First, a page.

Counting grapes with Computer Vision

Photo courtesy of Carnegie Mellon
Photo courtesy of Carnegie Mellon
It’s not secret that Computer Vision is an asset in the agricultural world, yet it’s still interesting to discover the new ways in which it is being put to you. For example, researchers at Carnegie Mellon University’s Robotics Institute published a study demonstrating how visual counting – one of the elementary Computer Vision concepts – is a way of estimating the yield of a crop of grapes.

Using an HD camera, a special lighting system, and a laser scanner, the setup can count grapes as small as 4mm in diameter, and using algorithms, is able to use the number of grapes and convert that to an estimated harvest yield. And while the margin of error is 9.8 percent, in humans, it’s 30, demonstrating that the Computer Vision system is more efficient and possibly more cost-effective.

Computer Vision and machine learning help farmers kill weeds

Photo courtesy of Blue River Technology

Blue River Technology, a young startup out of Stanford University, kills weeds using Computer Vision and machine learning. In the process, farmers maximize their yield and cut back on the use of herbicides.

Currently used for lettuce crops, the company’s technology learned how to recognize the plant by analyzing close to 1,000,000 photos of lettuce. When a camera relays images of weeds growing among the lettuce plants, the software instructs a mechanical knife to root them out. As a backup, the software can send a signal to a sprayer that douses the weeds with herbicide.

In a few years’ time, with technology like this, could you see yourself growing the garden of your dreams in your backyard, freed from pulling weeds?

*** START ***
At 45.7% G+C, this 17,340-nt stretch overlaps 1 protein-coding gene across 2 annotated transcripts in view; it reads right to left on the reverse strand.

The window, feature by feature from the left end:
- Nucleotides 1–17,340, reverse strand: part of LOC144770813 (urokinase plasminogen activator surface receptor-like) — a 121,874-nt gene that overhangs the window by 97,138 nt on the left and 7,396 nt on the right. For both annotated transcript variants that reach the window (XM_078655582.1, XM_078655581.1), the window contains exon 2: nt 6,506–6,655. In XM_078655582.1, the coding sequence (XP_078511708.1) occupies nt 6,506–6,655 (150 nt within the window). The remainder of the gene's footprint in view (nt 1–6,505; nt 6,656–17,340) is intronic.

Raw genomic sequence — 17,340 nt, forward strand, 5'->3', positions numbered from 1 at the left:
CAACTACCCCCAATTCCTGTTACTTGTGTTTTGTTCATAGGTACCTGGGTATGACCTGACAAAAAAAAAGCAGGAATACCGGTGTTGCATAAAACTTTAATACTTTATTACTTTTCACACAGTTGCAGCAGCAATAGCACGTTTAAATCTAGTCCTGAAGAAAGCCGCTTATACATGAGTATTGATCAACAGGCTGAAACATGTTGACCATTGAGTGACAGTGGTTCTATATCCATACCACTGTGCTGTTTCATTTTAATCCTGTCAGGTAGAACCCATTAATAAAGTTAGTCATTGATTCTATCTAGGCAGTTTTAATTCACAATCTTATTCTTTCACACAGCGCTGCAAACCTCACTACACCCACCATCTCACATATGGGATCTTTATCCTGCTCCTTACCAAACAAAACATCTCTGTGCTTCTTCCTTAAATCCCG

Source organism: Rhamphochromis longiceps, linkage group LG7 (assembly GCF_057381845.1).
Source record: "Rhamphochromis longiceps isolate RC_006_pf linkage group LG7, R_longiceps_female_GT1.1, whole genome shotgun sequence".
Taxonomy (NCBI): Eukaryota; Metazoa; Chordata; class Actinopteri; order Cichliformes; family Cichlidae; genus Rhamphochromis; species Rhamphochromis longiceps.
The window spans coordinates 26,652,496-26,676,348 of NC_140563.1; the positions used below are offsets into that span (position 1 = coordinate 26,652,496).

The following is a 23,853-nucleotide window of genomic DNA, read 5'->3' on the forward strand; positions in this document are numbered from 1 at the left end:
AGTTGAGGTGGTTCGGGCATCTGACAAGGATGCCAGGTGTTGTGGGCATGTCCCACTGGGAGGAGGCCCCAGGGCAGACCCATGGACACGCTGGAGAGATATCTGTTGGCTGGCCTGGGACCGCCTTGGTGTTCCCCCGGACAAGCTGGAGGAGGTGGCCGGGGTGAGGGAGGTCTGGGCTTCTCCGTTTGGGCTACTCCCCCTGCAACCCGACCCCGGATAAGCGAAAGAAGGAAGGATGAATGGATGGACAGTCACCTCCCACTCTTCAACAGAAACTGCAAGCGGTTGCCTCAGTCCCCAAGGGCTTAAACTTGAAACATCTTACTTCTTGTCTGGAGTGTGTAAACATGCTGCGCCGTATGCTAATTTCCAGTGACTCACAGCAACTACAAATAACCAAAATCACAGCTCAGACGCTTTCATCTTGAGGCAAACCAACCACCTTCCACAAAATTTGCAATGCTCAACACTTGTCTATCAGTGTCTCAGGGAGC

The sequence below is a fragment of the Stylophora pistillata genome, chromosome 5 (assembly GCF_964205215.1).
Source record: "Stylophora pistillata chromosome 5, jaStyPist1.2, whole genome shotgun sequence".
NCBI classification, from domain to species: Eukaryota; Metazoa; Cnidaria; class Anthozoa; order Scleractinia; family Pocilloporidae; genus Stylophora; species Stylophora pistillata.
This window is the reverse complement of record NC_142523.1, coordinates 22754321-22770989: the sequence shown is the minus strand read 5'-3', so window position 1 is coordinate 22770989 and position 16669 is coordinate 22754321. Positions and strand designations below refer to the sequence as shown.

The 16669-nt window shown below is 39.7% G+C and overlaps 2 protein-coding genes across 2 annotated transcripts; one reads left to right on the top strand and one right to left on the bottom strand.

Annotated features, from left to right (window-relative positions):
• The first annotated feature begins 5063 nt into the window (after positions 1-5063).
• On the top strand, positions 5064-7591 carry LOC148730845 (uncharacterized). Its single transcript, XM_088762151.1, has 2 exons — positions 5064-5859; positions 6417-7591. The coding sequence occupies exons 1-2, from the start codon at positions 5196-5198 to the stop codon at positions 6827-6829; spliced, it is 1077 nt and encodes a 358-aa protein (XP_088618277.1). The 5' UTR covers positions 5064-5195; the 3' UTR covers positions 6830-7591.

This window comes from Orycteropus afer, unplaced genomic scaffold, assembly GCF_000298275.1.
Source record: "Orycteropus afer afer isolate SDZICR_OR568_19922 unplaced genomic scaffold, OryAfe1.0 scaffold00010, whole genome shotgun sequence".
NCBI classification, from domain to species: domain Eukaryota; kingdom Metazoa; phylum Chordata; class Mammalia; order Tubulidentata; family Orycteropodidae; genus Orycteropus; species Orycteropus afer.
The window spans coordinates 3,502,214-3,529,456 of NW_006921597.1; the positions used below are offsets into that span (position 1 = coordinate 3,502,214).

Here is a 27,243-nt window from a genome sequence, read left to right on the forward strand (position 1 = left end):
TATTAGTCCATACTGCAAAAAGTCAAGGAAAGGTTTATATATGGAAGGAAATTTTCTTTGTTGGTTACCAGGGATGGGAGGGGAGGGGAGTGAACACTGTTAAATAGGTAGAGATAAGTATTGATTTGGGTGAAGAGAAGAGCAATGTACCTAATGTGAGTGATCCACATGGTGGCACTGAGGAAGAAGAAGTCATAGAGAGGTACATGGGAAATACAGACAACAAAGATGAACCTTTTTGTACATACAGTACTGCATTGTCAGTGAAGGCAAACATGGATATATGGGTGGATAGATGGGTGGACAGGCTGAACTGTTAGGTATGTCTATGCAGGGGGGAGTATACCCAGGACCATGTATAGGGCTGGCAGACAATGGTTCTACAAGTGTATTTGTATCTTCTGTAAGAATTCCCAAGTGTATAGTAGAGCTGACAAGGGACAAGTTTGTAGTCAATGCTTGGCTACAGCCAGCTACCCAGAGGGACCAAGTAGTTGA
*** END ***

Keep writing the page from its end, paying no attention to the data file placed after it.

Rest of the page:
This blog is sponsored by ImageGraphicsVideo, a company offering ComputerVision Software Development Services.

Automated baked-goods identification can benefit businesses

Researchers at the University of Hyogo, alongside Brain Corporation, have created a computer-vision system that works to develop individual baked goods in a second.

The system had its first test-run at a bakery in Tokyo, where employers are benefitting. This is because their new employees who haven’t yet learned the ropes, or part-timers who don’t know the name of every kind of baked good, can still work the cash registers. Additionally, when there are long lines, it can speed up the check-out process, making the entire operation run more efficiently and smoothly.

While the system works relatively well, there still are some kinks to work out. For example, baked goods are easily distinguish by their shapes and toppings, but when it comes to sandwiches, the machine has a tougher time telling them apart.

Luckily, there are other companies out there with the technology to build even better versions of this same sample system. For example, the people at ImageGraphicsVideo can build a similar system which also has a learning capability. This means that whoever is using the system can input, or “teach,” new items to the computer. Not only that, but the user can point out when items are incorrectly identified, which the program then learns and uses in the future to avoid making the same mistakes.